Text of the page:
Romanians pre 1989 know what persecution feels like, even though it does not compare to what persecution looks like in the Middle East today and only God can hold us strong through it whether in its mild form or when we are faced with death because our tendency is to flee and take the easy way out. So, I pray the Lord gives us strength because it seems more and more like it is indeed coming our way as well because Christians are marginalized already for their belief in the authority of Scripture in many educational domains and even in the workplace with scientists being purged if they don’t believe the secular indoctrination in the fields of science, for example. And we have seen it with our own daughter in college, with overzealous professors who want to fail kids for believing what they believe in their Christian viewpoints. It is not looking good for us

      • Chris
        iul. 06, 2016 @ 15:55:03

        Thank you for sharing this telling account with me, rodi.

        I hope that you don’t mind that I used some of the facts here, without naming you or a good deal of the first bit or quite a bit of your last words.
        I did this as a response to Marianne on Delight’s blog to make a point about being aware of the evil done in the Romania of the recent past.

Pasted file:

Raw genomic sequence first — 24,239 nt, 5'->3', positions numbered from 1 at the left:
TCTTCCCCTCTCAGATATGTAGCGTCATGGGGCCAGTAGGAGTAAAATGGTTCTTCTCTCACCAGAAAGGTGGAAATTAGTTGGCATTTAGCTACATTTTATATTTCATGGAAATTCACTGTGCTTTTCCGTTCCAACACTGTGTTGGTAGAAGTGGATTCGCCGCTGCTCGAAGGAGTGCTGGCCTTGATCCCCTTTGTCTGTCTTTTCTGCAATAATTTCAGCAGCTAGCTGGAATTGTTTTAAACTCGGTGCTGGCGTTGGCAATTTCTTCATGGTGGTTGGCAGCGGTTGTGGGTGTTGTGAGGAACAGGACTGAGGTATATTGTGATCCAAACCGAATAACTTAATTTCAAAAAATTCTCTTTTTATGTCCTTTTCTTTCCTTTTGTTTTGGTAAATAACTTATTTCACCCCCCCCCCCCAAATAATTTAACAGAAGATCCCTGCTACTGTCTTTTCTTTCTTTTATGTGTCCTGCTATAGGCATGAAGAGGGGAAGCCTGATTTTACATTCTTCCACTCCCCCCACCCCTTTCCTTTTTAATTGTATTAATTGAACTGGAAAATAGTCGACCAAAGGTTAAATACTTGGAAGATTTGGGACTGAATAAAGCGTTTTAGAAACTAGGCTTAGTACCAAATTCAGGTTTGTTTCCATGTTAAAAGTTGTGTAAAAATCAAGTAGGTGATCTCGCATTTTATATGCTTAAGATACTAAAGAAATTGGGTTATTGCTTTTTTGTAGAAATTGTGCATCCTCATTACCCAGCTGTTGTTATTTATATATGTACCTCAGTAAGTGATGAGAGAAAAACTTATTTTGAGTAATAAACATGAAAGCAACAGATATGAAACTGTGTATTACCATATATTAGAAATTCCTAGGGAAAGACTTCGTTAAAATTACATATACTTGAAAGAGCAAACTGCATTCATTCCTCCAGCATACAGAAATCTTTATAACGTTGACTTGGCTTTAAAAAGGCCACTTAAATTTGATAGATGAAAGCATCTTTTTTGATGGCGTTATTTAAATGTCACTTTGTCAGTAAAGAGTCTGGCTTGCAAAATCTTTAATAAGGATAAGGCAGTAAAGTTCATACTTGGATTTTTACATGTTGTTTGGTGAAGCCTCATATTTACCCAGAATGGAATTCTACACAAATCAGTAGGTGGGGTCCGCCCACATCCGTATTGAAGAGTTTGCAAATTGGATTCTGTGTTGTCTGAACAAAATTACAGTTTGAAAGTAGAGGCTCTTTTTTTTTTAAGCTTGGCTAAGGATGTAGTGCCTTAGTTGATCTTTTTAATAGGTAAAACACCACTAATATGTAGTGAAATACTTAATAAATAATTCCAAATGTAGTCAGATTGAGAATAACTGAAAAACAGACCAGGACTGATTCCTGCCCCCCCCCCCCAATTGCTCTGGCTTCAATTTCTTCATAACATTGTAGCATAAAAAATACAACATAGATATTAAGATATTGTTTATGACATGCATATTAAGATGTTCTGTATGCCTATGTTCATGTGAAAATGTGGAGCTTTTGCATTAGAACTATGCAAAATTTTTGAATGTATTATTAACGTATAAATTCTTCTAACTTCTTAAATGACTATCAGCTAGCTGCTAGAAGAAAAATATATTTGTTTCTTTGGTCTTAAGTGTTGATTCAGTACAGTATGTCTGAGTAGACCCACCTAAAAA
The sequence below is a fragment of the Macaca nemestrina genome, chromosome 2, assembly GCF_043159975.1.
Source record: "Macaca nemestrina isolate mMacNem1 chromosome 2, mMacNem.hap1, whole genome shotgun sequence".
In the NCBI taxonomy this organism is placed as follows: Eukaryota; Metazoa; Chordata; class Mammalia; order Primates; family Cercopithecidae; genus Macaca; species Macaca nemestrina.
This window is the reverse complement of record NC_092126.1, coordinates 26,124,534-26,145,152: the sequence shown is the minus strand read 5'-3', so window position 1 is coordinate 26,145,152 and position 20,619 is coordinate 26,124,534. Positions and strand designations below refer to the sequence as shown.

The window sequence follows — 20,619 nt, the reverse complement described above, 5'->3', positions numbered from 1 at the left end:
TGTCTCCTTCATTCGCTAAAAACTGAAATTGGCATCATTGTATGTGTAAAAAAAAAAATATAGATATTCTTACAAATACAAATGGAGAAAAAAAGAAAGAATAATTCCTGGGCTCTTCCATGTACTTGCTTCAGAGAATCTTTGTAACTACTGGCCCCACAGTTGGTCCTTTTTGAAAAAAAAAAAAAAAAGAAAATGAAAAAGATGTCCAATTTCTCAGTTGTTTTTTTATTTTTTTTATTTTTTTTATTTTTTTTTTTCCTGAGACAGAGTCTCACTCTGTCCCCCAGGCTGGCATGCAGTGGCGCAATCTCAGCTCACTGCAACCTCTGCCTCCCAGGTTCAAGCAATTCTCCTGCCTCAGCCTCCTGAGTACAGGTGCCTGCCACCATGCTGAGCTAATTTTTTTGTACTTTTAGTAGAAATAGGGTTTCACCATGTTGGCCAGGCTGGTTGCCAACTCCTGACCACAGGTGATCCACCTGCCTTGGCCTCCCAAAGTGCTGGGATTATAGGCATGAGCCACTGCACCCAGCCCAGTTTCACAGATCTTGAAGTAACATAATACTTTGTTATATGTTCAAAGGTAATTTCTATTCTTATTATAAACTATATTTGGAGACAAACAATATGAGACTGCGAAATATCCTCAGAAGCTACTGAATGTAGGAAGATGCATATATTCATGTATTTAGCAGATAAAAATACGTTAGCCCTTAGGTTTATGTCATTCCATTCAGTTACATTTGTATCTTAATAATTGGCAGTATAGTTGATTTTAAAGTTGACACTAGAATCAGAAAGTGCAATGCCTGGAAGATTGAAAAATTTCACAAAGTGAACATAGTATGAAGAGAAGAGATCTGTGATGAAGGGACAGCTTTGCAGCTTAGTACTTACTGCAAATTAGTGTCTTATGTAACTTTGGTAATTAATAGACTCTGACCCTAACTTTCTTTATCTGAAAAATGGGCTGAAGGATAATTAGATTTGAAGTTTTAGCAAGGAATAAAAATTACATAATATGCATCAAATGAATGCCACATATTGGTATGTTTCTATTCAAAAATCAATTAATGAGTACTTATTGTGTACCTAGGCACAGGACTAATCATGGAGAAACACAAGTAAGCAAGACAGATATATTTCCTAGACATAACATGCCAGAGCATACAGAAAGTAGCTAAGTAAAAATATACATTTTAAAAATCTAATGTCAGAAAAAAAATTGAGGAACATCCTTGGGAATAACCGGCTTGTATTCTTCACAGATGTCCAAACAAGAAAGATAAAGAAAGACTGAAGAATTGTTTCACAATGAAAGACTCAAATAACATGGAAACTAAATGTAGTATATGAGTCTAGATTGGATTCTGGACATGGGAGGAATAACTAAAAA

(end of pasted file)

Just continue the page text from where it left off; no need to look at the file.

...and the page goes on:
If you wish for me to identify you, please let me know.

        I so agree with you about your summary of our current situation. Christianity is waning in so many places and the particulars that you note I am also seeing clearly. As you have stated:

        „So, I pray the Lord gives us strength because it seems more and more like it is indeed coming our way…”

        I think we may all need to make choices like your father one of these days. Our knowledge of Scripture need be enough to combat temptation so that we have the obedience that your father did. What a great example you have! As Christians, we are without excuse and we all have the best example in our Lord and Savior. May God through his Holy Spirit and the Word give us the strength to which you refer. In the end, I think our love of God and our appreciation for His sacrifice for us will be thing that gets us over the final hurdle. Of course, His grace and mercy are main things.

        God’s blessings my friend as we watch and wait for whatever He has in store…

        • rodi
          iul. 06, 2016 @ 21:37:00

          we have been planning on sharing these stories eventually, so for now it’s best to leave as is, without names… there are many stories we need to tell because even the younger romanian generation does not know about what communism was like anymore…. Thanks for your interest!

          • Chris
            iul. 06, 2016 @ 23:24:26

            You’re welcome and thank you, rodi. Someone like your husband will never forget the results of communism in Romania.
            These stories are important for your younger generation, surely. All can learn from these experiences as they are first hand accounts which gives them great credibility.